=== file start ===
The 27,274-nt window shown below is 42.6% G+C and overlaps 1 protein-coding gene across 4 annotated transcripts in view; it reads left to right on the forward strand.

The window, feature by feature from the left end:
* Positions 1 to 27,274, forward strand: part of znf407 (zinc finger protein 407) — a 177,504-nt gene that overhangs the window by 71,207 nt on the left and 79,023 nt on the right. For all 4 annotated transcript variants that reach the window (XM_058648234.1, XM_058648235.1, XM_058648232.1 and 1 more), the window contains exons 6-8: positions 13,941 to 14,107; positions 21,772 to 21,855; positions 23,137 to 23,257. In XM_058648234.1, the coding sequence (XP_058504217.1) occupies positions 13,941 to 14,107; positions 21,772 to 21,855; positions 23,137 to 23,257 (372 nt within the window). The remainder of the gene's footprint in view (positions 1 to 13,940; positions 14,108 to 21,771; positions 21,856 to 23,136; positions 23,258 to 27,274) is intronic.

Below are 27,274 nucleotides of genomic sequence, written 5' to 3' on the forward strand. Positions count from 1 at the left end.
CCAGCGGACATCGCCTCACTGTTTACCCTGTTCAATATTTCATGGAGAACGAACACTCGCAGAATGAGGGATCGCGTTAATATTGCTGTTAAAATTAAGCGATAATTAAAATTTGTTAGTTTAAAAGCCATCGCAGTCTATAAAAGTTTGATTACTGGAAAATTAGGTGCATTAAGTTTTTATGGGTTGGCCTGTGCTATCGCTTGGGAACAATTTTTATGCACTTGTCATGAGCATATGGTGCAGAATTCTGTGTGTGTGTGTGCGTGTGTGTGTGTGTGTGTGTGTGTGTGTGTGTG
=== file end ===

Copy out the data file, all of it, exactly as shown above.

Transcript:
The 27,274-nt window shown below is 42.6% G+C and overlaps 1 protein-coding gene across 4 annotated transcripts in view; it reads left to right on the forward strand.

The window, feature by feature from the left end:
* Positions 1 to 27,274, forward strand: part of znf407 (zinc finger protein 407) — a 177,504-nt gene that overhangs the window by 71,207 nt on the left and 79,023 nt on the right. For all 4 annotated transcript variants that reach the window (XM_058648234.1, XM_058648235.1, XM_058648232.1 and 1 more), the window contains exons 6-8: positions 13,941 to 14,107; positions 21,772 to 21,855; positions 23,137 to 23,257. In XM_058648234.1, the coding sequence (XP_058504217.1) occupies positions 13,941 to 14,107; positions 21,772 to 21,855; positions 23,137 to 23,257 (372 nt within the window). The remainder of the gene's footprint in view (positions 1 to 13,940; positions 14,108 to 21,771; positions 21,856 to 23,136; positions 23,258 to 27,274) is intronic.

Below are 27,274 nucleotides of genomic sequence, written 5' to 3' on the forward strand. Positions count from 1 at the left end.
CCAGCGGACATCGCCTCACTGTTTACCCTGTTCAATATTTCATGGAGAACGAACACTCGCAGAATGAGGGATCGCGTTAATATTGCTGTTAAAATTAAGCGATAATTAAAATTTGTTAGTTTAAAAGCCATCGCAGTCTATAAAAGTTTGATTACTGGAAAATTAGGTGCATTAAGTTTTTATGGGTTGGCCTGTGCTATCGCTTGGGAACAATTTTTATGCACTTGTCATGAGCATATGGTGCAGAATTCTGTGTGTGTGTGTGCGTGTGTGTGTGTGTGTGTGTGTGTGTGTGTGTG